Sussex Saleroom: 14th, 15th, Thursday 16th May 2019
A Fine & Rare mahogany and brass-bound eight-day chronometer
By Hatton & Harris, London No. 505, circa 1820, the mahogany case possibly original, and certainly first half 19th Century
The movement incorporating earlier elements by George Margetts
The three-tier brass-bound mahogany case with hinged lid and glazed observation panel, flanked to each side by a brass carrying handle, brass bezel and locking lever, the brass bowl with lift-off convex glazed bezel, the 5in. silvered dial with Roman chapters and seconds subsidiary at the VI with 8-day power reserve below the XII, the full plate movement with four steel baluster pillars, chain fusée with maintaining power, bi-metallic compensated balance with blued steel helical spring and diamond endstone, Earnshaw spring detent escapement
21 cm square, (one key).
PROVENANCE: Sotheby's, London, 21 March 1975, lot 124.
Antiquarian Horology, the Journal of the Antiquarian Horological Society, Vol. 9, no 3, June 1975, p. 340, reporting on the sale.
The partnership of James Hatton & Clement Harris, a watchmaker, was formed around 1816. It continued until the former's death in around 1824.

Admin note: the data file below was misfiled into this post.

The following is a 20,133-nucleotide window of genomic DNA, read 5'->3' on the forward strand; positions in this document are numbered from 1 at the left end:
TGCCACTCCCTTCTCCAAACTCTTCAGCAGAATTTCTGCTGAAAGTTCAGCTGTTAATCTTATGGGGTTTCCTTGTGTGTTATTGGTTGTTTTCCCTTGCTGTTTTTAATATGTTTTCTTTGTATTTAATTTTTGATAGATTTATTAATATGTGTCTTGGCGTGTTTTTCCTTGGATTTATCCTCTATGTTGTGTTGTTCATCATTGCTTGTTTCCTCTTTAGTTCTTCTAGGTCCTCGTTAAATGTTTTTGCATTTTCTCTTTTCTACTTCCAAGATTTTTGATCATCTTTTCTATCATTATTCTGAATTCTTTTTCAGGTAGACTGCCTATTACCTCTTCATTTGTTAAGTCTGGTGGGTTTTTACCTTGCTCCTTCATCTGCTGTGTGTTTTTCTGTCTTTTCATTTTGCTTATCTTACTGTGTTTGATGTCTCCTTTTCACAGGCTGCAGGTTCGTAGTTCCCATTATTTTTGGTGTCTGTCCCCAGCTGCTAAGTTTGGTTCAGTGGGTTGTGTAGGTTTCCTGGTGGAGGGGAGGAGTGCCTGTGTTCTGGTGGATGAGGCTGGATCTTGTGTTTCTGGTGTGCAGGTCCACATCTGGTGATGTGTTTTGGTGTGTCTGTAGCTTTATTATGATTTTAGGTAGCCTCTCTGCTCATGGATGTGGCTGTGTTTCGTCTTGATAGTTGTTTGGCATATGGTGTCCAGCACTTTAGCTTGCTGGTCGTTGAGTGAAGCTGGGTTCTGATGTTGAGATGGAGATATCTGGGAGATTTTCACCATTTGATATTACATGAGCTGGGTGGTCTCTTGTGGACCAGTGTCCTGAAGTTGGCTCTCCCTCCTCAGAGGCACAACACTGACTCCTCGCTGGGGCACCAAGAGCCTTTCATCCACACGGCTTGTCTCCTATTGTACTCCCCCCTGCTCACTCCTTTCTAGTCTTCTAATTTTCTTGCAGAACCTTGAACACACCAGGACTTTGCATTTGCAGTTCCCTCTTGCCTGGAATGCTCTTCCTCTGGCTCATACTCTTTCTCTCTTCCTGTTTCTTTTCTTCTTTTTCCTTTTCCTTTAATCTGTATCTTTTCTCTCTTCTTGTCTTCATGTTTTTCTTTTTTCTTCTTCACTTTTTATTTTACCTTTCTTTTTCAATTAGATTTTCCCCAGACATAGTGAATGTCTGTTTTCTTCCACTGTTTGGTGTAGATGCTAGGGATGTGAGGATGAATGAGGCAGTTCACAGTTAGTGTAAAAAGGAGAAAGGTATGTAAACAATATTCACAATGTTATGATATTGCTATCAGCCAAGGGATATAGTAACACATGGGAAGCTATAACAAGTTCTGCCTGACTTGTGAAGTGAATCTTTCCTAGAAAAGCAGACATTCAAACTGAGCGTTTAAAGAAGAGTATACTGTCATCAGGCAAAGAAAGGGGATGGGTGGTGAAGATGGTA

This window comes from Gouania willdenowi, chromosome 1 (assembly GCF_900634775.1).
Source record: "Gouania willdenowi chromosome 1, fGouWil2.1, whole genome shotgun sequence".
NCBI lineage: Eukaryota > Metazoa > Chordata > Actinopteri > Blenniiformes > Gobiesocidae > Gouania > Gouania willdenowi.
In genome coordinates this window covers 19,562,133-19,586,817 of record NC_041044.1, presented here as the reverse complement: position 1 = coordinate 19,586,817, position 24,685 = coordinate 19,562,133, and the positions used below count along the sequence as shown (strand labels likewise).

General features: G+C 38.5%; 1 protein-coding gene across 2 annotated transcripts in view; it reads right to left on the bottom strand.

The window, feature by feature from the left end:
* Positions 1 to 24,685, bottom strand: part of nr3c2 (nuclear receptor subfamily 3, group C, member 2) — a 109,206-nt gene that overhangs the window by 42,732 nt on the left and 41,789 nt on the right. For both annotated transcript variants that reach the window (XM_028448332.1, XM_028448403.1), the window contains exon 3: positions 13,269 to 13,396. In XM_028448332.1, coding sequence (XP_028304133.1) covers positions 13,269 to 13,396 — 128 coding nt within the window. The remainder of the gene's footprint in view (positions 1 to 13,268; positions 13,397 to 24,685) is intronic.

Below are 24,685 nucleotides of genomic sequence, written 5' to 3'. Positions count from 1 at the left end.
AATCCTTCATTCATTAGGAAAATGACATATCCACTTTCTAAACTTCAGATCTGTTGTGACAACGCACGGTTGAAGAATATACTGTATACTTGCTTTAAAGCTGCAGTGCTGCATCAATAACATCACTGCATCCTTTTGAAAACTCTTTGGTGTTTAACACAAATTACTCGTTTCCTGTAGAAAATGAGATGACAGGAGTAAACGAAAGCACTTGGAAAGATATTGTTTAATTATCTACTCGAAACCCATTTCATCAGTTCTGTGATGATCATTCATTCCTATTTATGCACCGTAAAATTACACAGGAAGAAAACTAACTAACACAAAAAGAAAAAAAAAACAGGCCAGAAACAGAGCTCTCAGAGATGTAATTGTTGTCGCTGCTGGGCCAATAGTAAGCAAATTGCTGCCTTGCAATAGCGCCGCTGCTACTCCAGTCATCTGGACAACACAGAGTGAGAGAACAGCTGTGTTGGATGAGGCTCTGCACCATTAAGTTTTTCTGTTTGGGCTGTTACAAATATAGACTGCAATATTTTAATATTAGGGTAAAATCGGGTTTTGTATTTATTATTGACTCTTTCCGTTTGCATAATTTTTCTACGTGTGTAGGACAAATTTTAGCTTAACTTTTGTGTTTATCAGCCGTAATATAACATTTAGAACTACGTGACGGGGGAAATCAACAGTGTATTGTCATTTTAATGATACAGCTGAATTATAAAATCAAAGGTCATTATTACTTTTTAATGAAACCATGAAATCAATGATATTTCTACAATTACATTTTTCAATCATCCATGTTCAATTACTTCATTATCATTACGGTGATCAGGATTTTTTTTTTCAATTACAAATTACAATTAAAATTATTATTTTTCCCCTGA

James Hatton (b. 1776) was apprenticed to George Margetts, a celebrated chronometer maker, a contemporary of John Arnold and Thomas Earnshaw.
Hatton was the son of the celebrated London watchmaker Thomas Hatton. He was a talented maker, and his innovative designs and fine quality of work can be seen in the pieces he made with Margetts, as well as those finished under his own name. Jonathan Betts discusses in his recent publication 'Marine Chronometers at Greenwich', Oxford, 2017, that it was almost certain that Hatton introduced the double frame construction for his eight-day timekeepers in order to provide adequate space for the large barrel and fusee. The design also incorporated a sub-frame for the rest of the movement and escapement. The double frame went on to be adopted almost universally and the standard form for eight-day English chronometers (as seen on the previous lot 634).
Hatton may also have worked with Pendleton on improvements to the lever escapement. Margetts died late in 1804 and Hatton inherited and continued the business at 4 St. Michael's Alley, Cornhill, until entering into the partnership with Harris.
Hatton's inheritance from George Margetts included a number of unfinished movements. These were 'finished up' over the years by Hatton.
Here in No. 505, the evidence pointing to Margetts' provenance includes the scale and shape of the frame, with its very unusual steel baluster pillars. The cutaways were intended by Margetts for his side-winding mechanism and for his rotating endstone, although he had stopped using these well before the end of his life.
The bowl, which is probably again from Margetts' workshop, had to be deepened by Hatton & Harris to allow room for the balance cock, which is now sited on the backplate.
Betts illustrates in 'Marine Chronometers at Greenwich' Hatton & Harris No. 590. The two compare well and are very similar. In the Ilbert Collection, now in the British Museum (1958, 1006.1942), is Margetts No. 80 which retains part of his remontoire mechanism. The Worshipful Company of Clockmakers' Collection, now at the Science Museum, includes Margetts No. 102. The movements are all of the same pattern as the offered lot.